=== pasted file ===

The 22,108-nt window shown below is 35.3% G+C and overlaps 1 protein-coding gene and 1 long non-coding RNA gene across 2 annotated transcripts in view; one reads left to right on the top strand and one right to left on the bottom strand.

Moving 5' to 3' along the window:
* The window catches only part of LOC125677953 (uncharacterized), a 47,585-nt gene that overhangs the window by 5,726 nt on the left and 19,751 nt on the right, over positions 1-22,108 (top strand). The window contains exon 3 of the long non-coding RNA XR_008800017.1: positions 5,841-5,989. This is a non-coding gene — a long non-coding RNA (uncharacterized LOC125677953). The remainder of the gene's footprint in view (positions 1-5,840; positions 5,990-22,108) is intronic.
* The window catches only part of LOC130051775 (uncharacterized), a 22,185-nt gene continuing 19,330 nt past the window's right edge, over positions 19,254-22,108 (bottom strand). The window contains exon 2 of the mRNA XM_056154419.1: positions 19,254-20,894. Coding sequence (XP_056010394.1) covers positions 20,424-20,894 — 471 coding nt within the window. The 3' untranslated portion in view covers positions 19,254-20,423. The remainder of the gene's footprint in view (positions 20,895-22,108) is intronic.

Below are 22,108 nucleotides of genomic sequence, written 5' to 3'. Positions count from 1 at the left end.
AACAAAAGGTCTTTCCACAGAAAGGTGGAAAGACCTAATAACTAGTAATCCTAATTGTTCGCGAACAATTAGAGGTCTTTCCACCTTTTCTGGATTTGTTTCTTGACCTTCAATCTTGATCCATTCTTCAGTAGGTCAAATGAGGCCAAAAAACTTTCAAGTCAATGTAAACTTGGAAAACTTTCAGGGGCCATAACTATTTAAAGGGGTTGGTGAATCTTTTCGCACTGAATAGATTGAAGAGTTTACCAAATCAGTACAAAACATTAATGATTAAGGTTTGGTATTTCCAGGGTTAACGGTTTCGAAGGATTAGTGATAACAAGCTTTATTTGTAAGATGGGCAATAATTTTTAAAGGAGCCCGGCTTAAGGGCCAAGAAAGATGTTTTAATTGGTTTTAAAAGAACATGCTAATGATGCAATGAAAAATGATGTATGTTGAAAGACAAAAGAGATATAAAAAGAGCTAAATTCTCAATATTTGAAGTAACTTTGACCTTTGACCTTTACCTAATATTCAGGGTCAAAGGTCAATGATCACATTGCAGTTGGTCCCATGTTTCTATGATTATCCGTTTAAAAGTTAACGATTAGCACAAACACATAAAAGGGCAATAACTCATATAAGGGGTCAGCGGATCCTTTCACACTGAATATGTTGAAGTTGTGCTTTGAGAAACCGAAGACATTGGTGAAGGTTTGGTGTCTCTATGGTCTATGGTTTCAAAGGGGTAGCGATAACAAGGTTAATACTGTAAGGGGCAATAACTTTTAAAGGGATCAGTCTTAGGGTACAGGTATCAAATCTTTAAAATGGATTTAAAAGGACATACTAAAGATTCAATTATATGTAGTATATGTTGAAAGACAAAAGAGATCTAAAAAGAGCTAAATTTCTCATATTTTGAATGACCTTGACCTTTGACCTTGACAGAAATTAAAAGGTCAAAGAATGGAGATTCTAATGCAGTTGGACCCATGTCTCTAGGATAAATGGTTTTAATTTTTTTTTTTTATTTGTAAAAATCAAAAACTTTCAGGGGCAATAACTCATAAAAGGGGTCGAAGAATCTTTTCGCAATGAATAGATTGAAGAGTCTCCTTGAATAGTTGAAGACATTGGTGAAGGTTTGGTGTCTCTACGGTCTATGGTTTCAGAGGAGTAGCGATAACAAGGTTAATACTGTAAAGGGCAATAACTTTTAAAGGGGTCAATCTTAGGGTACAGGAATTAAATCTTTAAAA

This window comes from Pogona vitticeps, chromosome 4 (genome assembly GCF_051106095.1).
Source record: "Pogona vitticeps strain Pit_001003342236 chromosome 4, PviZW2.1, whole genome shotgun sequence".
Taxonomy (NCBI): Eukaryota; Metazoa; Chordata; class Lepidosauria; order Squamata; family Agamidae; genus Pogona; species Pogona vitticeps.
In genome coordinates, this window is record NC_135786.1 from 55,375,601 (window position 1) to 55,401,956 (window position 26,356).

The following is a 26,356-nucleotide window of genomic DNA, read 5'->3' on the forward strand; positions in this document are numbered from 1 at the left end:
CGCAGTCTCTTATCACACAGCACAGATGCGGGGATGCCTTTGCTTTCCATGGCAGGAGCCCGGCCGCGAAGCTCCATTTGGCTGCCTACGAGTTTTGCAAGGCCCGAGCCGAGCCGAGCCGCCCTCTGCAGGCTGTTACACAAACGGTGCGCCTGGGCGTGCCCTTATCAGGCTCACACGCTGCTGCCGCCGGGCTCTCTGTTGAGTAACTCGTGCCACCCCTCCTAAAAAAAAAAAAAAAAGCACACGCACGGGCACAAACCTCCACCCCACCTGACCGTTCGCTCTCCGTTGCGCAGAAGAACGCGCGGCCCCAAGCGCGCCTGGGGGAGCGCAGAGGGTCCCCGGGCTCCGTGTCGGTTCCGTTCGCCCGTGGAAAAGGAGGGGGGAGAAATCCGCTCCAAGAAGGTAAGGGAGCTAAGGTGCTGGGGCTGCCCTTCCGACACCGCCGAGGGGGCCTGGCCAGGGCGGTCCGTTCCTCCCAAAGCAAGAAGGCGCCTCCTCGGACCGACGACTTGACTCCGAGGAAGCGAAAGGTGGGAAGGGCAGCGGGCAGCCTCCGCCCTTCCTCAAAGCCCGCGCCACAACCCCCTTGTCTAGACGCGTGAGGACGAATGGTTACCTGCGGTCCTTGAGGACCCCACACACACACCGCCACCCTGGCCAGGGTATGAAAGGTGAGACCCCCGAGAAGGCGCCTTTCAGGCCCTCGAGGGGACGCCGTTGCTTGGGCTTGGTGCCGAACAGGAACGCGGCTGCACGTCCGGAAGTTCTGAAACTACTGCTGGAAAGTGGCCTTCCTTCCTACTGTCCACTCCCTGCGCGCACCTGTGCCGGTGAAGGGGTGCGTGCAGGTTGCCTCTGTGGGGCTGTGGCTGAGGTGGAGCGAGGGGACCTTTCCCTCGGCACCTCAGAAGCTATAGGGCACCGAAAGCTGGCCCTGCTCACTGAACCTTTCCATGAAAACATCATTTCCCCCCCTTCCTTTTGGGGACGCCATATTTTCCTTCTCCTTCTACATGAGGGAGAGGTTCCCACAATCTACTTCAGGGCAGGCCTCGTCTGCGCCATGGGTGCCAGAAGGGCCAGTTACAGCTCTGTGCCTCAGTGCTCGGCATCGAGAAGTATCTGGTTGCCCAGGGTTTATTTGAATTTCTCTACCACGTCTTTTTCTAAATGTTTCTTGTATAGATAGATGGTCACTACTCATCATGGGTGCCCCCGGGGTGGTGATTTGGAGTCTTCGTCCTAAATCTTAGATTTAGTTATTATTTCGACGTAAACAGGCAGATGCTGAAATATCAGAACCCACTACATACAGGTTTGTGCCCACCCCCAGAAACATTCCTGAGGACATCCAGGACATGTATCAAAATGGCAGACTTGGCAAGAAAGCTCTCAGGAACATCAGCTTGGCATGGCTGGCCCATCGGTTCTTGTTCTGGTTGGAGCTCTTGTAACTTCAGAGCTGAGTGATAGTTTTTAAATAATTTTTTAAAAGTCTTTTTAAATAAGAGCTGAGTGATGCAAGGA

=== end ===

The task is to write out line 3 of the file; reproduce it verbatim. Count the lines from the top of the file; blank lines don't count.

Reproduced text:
* The window catches only part of LOC125677953 (uncharacterized), a 47,585-nt gene that overhangs the window by 5,726 nt on the left and 19,751 nt on the right, over positions 1-22,108 (top strand). The window contains exon 3 of the long non-coding RNA XR_008800017.1: positions 5,841-5,989. This is a non-coding gene — a long non-coding RNA (uncharacterized LOC125677953). The remainder of the gene's footprint in view (positions 1-5,840; positions 5,990-22,108) is intronic.